Posts for: December, 2017
Can you have healthy teeth and still have gum disease? Absolutely! And if you don’t believe us, just ask actor David Ramsey. The cast member of TV hits such as Dexter and Arrow said in a recent interview that up to the present day, he has never had a single cavity. Yet at a routine dental visit during his college years, Ramsey’s dentist pointed out how easily his gums bled during the exam. This was an early sign of periodontal (gum) disease, the dentist told him.
“I learned that just because you don’t have cavities, doesn’t mean you don’t have periodontal disease,” Ramsey said.
Apparently, Ramsey had always been very conscientious about brushing his teeth but he never flossed them.
“This isn’t just some strange phenomenon that exists just in my house — a lot of people who brush don’t really floss,” he noted.
Unfortunately, that’s true — and we’d certainly like to change it. So why is flossing so important?
Oral diseases such as tooth decay and periodontal disease often start when dental plaque, a bacteria-laden film that collects on teeth, is allowed to build up. These sticky deposits can harden into a substance called tartar or calculus, which is irritating to the gums and must be removed during a professional teeth cleaning.
Brushing teeth is one way to remove soft plaque, but it is not effective at reaching bacteria or food debris between teeth. That’s where flossing comes in. Floss can fit into spaces that your toothbrush never reaches. In fact, if you don’t floss, you’re leaving about a thirdÂ to half of your tooth surfaces unclean — and, as David Ramsey found out, that’s a path to periodontal disease.
Since then, however, Ramsey has become a meticulous flosser, and he proudly notes that the long-ago dental appointment “was the last we heard of any type of gum disease.”
Let that be the same for you! Just remember to brush and floss, eat a good diet low in sugar, and come in to the dental office for regular professional cleanings.
If you would like more information on flossing or periodontal disease, please contact us today to schedule an appointment for a consultation. You can also learn more by reading the Dear Doctor magazine article “Understanding Gum (Periodontal) Disease.”
As the old song says, “’Tis the season to be jolly.” And for many of us, the year-end holidays offer a perfect opportunity to break out of our daily routine and get together with co-workers, friends and family. Whether it’s a casual gathering at home or a night on the town, one thing is for sure: There’s likely to be plenty of food and drinks at hand to keep the good times rolling.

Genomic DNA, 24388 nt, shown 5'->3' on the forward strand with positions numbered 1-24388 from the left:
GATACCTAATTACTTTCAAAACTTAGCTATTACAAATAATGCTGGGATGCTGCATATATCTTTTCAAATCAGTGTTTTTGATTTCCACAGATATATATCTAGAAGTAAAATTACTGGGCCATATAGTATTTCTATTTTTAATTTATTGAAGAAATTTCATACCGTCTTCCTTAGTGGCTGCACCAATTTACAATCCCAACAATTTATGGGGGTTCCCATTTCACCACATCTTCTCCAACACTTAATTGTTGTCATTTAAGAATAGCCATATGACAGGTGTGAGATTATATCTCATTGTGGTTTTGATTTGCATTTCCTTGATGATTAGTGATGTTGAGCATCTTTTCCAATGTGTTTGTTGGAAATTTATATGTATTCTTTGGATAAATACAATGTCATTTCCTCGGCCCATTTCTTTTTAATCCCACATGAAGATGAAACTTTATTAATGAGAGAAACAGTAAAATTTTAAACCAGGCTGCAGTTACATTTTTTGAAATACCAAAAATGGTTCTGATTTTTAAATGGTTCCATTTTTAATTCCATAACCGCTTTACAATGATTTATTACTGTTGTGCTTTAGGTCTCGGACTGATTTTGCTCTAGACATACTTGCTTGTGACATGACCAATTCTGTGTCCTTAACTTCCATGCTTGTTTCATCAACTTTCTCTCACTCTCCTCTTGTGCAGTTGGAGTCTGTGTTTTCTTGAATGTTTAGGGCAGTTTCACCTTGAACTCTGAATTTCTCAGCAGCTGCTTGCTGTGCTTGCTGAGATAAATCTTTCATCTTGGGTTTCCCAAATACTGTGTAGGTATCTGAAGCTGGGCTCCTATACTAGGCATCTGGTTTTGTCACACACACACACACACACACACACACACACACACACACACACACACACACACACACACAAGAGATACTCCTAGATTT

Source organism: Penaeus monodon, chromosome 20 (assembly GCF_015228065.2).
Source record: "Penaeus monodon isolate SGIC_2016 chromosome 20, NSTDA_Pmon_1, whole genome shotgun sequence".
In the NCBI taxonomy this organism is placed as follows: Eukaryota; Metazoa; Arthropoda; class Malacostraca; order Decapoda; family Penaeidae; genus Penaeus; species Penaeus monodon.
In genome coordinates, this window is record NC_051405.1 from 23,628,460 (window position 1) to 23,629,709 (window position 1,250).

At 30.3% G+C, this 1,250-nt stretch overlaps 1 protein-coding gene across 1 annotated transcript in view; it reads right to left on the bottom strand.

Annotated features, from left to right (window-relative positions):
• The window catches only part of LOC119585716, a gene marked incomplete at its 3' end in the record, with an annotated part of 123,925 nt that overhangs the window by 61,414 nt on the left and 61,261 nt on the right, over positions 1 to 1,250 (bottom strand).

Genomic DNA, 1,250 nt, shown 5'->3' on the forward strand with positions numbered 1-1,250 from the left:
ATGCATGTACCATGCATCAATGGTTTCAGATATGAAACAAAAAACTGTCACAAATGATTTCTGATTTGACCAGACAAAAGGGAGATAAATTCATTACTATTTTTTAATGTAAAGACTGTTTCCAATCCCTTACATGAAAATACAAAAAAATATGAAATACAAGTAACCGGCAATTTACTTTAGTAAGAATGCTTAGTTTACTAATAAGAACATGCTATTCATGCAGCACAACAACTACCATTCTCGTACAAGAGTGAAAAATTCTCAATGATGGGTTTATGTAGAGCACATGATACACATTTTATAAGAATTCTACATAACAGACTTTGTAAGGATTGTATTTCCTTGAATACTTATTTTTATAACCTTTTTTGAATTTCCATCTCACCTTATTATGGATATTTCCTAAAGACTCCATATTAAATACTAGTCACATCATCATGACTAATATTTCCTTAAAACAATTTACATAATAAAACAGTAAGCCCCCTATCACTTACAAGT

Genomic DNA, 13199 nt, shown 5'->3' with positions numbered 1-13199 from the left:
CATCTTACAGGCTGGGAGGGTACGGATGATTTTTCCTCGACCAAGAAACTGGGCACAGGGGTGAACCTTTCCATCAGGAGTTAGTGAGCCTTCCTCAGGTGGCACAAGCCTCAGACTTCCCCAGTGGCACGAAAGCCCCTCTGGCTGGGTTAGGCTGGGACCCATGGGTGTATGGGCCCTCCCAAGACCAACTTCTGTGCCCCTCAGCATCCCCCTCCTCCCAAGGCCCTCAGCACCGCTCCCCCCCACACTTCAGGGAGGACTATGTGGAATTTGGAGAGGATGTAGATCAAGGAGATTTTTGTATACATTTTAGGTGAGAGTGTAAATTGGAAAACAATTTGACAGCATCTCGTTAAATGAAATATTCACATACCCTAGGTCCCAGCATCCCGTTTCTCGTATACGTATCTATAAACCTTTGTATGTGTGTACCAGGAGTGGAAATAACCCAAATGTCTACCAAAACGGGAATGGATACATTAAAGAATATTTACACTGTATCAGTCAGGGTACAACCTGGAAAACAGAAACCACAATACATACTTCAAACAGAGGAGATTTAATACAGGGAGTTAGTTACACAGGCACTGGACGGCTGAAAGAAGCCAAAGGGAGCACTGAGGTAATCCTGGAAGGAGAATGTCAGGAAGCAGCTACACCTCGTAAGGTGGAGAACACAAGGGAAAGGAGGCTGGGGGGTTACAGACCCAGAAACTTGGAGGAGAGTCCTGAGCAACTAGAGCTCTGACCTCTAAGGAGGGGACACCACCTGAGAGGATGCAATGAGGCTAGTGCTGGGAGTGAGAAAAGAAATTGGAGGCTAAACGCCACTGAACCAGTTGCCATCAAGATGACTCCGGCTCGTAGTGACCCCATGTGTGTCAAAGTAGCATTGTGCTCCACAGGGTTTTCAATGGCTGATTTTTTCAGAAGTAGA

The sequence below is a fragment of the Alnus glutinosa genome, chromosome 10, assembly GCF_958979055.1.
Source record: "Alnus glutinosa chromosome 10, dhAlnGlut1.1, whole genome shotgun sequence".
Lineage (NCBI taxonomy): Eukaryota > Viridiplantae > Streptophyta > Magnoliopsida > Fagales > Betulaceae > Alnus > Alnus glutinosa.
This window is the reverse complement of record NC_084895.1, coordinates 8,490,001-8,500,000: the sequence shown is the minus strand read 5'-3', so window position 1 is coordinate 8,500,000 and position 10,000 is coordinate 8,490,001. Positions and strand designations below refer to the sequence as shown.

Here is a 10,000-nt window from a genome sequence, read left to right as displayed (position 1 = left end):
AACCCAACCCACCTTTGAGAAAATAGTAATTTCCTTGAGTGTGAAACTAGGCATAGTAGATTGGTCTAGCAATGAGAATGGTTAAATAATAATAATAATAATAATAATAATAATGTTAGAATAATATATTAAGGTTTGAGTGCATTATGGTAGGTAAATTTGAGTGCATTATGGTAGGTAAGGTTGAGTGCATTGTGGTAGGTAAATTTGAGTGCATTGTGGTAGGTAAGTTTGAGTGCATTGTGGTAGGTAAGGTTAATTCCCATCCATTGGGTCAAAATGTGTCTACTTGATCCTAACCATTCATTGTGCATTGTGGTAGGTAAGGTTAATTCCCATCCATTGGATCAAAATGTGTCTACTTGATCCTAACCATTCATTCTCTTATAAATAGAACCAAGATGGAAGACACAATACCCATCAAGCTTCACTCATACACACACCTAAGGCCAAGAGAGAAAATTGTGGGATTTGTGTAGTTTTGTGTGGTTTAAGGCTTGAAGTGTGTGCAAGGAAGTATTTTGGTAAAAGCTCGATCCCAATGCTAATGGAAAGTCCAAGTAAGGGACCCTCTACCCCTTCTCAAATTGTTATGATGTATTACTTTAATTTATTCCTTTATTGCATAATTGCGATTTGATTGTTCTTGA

We’re not going to say that you should never indulge in a sugar cookie or a tumbler of eggnog. But everyone knows that too much of a good thing can be bad for your health. So here are some simple tips to help keep your oral health in good shape while you’re enjoying the holiday season.
Choose Healthier Snacks — good-tasting munchies don’t have to be bad for you. Plant-based hors d’oeuvres like hummus with raw vegetables can be just as delicious and satisfying as chips and dip—and a lot healthier, with plenty of vitamins and fiber, and little or no sugar. Cheese, yogurt and other dairy products, eaten in moderation, can actually be beneficial for your oral health: they can stimulate the flow of saliva and restore minerals to the teeth. If you choose to eat sweet snacks, limit them to around mealtimes. That way, your mouth gets a break from sugar and acid in between meals.
Drink Plenty of Water — Sure, there are plenty more exotic beverage choices. But for better health, alternate those fancy drinks with glasses of water. Sugary, acidic beverages like soda (or even juice) can feed decay-causing bacteria and weaken the tooth’s enamel, leading to cavities. Alcohol dries out the mouth, which can cause a number of oral health problems. But water promotes the body’s production of beneficial saliva, and keeps you healthy and hydrated. It also helps neutralize tooth-eroding acid and wash away sticky food residue that can cling to your teeth.
Don’t Neglect Your Oral Health Routine — Sure, between frantic holiday shopping and eagerly anticipated get-togethers, it may seem like there aren’t enough hours in the day. But it’s always important to maintain your regular oral health routine—and even more so at this time of year. Brushing twice a day for two minutes each time and flossing once a day are proven ways to prevent cavities and gum disease. Find a few minutes to take care of yourself and you can keep your smile looking good all year long.
The holidays are a time for friends, family, fun and celebration. We offer these suggestions with our best wishes for a safe and healthy season. If you would like more information about how to maintain good oral health—during the holidays or any time of year—please contact our office or schedule a consultation. Read more in the Dear Doctor magazine articles “Nutrition and Oral Health” and “10 Tips for Daily Oral Care at Home.”